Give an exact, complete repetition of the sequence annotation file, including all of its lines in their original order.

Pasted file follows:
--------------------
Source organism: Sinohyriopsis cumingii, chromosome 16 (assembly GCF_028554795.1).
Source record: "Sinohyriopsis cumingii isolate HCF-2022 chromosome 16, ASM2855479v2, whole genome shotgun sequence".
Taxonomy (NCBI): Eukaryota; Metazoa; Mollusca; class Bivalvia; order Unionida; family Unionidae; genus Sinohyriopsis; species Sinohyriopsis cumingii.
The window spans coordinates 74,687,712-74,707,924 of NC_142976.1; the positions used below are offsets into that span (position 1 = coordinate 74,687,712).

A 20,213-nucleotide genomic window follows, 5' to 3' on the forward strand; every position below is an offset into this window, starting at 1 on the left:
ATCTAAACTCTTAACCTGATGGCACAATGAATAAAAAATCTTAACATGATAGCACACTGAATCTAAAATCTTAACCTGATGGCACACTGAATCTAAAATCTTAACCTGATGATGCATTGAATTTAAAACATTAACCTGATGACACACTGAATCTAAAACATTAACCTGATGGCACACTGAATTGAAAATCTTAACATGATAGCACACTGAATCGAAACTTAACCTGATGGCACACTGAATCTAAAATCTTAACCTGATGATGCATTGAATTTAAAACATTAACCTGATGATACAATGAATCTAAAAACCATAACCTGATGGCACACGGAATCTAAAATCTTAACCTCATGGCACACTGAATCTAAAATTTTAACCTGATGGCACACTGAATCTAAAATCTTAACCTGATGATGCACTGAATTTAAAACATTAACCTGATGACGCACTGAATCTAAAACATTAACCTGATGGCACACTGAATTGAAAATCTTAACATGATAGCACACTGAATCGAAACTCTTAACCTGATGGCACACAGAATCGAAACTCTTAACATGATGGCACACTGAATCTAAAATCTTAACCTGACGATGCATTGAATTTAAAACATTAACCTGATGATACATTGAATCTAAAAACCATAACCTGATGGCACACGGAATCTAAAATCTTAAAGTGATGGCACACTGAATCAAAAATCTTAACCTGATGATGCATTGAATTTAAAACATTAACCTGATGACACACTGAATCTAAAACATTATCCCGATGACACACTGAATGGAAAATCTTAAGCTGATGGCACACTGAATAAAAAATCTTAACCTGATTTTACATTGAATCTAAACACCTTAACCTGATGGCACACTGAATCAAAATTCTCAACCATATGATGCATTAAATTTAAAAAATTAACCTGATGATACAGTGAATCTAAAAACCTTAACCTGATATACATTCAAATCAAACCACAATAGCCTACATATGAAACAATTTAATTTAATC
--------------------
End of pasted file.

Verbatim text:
Source organism: Sinohyriopsis cumingii, chromosome 16 (assembly GCF_028554795.1).
Source record: "Sinohyriopsis cumingii isolate HCF-2022 chromosome 16, ASM2855479v2, whole genome shotgun sequence".
Taxonomy (NCBI): Eukaryota; Metazoa; Mollusca; class Bivalvia; order Unionida; family Unionidae; genus Sinohyriopsis; species Sinohyriopsis cumingii.
The window spans coordinates 74,687,712-74,707,924 of NC_142976.1; the positions used below are offsets into that span (position 1 = coordinate 74,687,712).

A 20,213-nucleotide genomic window follows, 5' to 3' on the forward strand; every position below is an offset into this window, starting at 1 on the left:
ATCTAAACTCTTAACCTGATGGCACAATGAATAAAAAATCTTAACATGATAGCACACTGAATCTAAAATCTTAACCTGATGGCACACTGAATCTAAAATCTTAACCTGATGATGCATTGAATTTAAAACATTAACCTGATGACACACTGAATCTAAAACATTAACCTGATGGCACACTGAATTGAAAATCTTAACATGATAGCACACTGAATCGAAACTTAACCTGATGGCACACTGAATCTAAAATCTTAACCTGATGATGCATTGAATTTAAAACATTAACCTGATGATACAATGAATCTAAAAACCATAACCTGATGGCACACGGAATCTAAAATCTTAACCTCATGGCACACTGAATCTAAAATTTTAACCTGATGGCACACTGAATCTAAAATCTTAACCTGATGATGCACTGAATTTAAAACATTAACCTGATGACGCACTGAATCTAAAACATTAACCTGATGGCACACTGAATTGAAAATCTTAACATGATAGCACACTGAATCGAAACTCTTAACCTGATGGCACACAGAATCGAAACTCTTAACATGATGGCACACTGAATCTAAAATCTTAACCTGACGATGCATTGAATTTAAAACATTAACCTGATGATACATTGAATCTAAAAACCATAACCTGATGGCACACGGAATCTAAAATCTTAAAGTGATGGCACACTGAATCAAAAATCTTAACCTGATGATGCATTGAATTTAAAACATTAACCTGATGACACACTGAATCTAAAACATTATCCCGATGACACACTGAATGGAAAATCTTAAGCTGATGGCACACTGAATAAAAAATCTTAACCTGATTTTACATTGAATCTAAACACCTTAACCTGATGGCACACTGAATCAAAATTCTCAACCATATGATGCATTAAATTTAAAAAATTAACCTGATGATACAGTGAATCTAAAAACCTTAACCTGATATACATTCAAATCAAACCACAATAGCCTACATATGAAACAATTTAATTTAATC